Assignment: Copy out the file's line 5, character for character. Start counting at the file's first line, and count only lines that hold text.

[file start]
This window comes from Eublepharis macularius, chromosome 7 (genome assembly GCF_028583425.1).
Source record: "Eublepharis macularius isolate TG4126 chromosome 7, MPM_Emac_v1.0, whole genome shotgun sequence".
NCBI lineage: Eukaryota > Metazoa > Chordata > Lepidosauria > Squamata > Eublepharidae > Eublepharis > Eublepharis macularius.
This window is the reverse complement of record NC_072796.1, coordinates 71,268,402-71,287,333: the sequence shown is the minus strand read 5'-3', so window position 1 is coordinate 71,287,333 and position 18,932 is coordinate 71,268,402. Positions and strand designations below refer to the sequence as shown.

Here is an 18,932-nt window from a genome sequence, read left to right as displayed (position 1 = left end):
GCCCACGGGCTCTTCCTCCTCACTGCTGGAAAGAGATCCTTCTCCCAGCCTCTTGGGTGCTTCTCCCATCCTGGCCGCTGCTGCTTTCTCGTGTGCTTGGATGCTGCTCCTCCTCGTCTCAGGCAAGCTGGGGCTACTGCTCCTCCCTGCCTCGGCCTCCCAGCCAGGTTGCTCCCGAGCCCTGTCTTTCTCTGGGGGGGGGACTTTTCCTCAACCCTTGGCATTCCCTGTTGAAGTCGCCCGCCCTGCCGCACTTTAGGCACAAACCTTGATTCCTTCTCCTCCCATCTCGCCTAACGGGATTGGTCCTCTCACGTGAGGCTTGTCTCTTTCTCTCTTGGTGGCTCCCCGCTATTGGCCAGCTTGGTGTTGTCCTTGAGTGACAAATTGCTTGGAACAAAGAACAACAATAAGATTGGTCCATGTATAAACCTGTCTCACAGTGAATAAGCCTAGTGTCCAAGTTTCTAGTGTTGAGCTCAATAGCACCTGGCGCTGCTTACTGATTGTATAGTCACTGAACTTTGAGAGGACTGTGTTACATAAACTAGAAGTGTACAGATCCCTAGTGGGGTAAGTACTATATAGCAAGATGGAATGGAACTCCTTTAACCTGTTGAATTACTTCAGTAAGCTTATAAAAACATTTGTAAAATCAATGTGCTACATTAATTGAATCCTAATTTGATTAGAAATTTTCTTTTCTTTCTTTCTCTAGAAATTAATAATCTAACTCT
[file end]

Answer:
Here is an 18,932-nt window from a genome sequence, read left to right as displayed (position 1 = left end):